Film critics all over Canada have criticized Canadian films of resembling documentary films that are of less or no entertainment value. Canadian films are also ridiculed for portraying characters that are powerless and surrender to the surrounding world. Certain films made in Canada have received bad reviews for featuring sexual sequences lacking in taste. Another allegation claims that Canadian films are stereotypical, usually featuring either a strong female character or a male character with a weak moral fiber. Canadian films have also been labeled as open-ended tales. Even on the technical front, Canadian moviemakers have been found to be lagging due their non-adoption of film technology advancements.
For instance, the movie ‘32 Short Films about Glenn Gould’ resembles a typical documentary, as it features interviews, dramatic recreations, and archival material to depict the biographical details of renowned Canadian musician and composer Glenn Gould. Emporte-Moi is a film made by definitely a woman’s film. The whole movie revolves around the main character ‘Hanna’, a thirteen year old girl, played by Karine Vanasse. Her father is an unrecognized poet, with a tormented soul. The teen, after seeing a powerful character in a movie, starts to adore her teacher who also happens to be a strong female character. This film fits into stereotypical genera of ‘strong female/weak male character’ movies.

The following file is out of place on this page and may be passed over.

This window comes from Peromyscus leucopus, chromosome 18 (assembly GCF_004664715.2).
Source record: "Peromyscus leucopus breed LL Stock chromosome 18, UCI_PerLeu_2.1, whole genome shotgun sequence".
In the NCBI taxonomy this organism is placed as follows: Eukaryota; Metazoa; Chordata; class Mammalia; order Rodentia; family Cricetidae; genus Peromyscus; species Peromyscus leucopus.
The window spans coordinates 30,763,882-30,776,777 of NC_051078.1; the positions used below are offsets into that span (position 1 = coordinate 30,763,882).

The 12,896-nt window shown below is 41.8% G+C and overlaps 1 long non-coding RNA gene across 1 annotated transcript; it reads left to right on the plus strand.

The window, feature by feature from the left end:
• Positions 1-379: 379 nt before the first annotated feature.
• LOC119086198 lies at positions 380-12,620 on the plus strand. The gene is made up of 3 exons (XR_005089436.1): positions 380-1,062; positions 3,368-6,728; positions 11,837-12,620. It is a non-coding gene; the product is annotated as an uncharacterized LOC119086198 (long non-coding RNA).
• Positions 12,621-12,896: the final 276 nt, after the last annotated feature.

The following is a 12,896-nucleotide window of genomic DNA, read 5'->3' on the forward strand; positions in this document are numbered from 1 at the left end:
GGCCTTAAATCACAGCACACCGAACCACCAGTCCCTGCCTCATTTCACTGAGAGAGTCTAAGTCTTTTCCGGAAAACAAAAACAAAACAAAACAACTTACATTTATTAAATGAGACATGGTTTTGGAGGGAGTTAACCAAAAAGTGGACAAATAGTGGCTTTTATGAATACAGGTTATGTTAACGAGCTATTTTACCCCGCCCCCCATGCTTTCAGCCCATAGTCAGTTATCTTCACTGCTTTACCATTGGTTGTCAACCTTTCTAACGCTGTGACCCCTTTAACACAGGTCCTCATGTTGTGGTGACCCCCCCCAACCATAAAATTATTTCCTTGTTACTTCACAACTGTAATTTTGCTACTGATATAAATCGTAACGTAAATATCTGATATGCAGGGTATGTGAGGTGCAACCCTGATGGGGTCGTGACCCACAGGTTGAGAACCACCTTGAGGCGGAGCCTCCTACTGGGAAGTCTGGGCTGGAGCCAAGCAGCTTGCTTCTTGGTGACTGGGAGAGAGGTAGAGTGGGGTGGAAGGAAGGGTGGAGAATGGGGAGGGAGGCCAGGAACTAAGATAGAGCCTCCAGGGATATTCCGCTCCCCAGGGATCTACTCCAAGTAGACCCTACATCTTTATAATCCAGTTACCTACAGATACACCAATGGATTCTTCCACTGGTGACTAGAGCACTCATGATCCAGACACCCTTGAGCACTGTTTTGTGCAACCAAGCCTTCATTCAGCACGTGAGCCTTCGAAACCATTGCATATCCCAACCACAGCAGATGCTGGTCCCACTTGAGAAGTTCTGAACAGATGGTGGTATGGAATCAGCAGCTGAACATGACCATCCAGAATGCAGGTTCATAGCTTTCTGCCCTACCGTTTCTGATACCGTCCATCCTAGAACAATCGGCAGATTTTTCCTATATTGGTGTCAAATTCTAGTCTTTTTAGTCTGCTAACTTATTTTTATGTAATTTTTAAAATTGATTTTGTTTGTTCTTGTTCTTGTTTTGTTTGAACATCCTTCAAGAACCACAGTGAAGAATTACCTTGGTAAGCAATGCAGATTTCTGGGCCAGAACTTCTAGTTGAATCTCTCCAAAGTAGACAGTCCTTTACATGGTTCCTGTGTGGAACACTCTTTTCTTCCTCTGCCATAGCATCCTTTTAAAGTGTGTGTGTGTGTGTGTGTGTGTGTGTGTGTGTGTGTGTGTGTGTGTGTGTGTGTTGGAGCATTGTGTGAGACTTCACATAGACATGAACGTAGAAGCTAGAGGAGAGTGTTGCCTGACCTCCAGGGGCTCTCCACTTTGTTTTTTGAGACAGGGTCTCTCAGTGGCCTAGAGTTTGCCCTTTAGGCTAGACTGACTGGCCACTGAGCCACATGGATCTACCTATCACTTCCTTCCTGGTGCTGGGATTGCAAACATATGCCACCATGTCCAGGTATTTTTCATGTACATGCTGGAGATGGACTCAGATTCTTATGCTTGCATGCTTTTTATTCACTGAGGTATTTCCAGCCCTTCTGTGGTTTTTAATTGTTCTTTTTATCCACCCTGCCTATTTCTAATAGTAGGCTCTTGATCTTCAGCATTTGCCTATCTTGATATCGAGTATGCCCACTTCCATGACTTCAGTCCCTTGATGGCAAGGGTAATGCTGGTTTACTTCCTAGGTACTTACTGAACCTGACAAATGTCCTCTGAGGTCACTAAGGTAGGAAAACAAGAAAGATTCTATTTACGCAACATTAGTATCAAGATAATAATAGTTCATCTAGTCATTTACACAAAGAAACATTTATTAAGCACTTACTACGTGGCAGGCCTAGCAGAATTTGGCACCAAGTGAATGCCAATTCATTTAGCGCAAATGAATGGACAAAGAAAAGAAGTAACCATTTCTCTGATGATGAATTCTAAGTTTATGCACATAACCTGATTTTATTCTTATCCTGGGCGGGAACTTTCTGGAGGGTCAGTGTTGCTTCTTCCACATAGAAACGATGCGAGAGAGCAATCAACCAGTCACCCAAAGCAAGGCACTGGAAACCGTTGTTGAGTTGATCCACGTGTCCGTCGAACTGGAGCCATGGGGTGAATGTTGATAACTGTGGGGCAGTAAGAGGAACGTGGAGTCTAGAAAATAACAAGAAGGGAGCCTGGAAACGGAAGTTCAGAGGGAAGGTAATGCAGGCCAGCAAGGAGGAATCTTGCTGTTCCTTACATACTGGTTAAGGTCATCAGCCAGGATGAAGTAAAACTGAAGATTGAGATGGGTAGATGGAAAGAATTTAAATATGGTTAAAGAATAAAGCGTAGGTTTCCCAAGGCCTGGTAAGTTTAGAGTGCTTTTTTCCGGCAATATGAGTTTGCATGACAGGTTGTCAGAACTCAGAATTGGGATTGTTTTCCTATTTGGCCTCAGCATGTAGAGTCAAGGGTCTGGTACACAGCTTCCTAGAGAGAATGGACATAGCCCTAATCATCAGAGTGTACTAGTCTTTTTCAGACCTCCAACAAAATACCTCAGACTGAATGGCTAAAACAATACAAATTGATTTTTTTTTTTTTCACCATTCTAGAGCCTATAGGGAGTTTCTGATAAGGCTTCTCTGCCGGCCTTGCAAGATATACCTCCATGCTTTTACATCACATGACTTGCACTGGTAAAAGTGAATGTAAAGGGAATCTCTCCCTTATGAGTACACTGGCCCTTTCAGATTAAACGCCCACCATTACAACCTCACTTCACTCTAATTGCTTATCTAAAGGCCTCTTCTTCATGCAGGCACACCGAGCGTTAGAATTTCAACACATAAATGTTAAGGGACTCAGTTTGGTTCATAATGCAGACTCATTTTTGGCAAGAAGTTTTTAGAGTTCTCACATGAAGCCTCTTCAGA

In the film ‘I Love a Man in Uniform’, the main character ‘Henry’ is an aspiring actor who impersonates a real life cop. Tom McCamus plays this role and portrays a man with an insignificant personality, who relies on external factors to make his life meaningful. The movie ends by posing a question to the audience as to whether the society or Henry should be blamed for the dire consequences. This film is a typical open-ended narrative where the viewer has to step into the shoes of the character to determine the end of the film. In the Canadian sports comedy ‘Les Boys’, the lead character ‘Stan’ is gambling addict with stacking debts. At one point, his entire life depends on the outcome of a Hockey Game. This is an example of movie which features a powerless character who entirely surrenders to the surrounding world.
Melnyk, G. (2004). One Hundred Years of Canadian Cinema. Toronto, Canada: University of Toronto Press.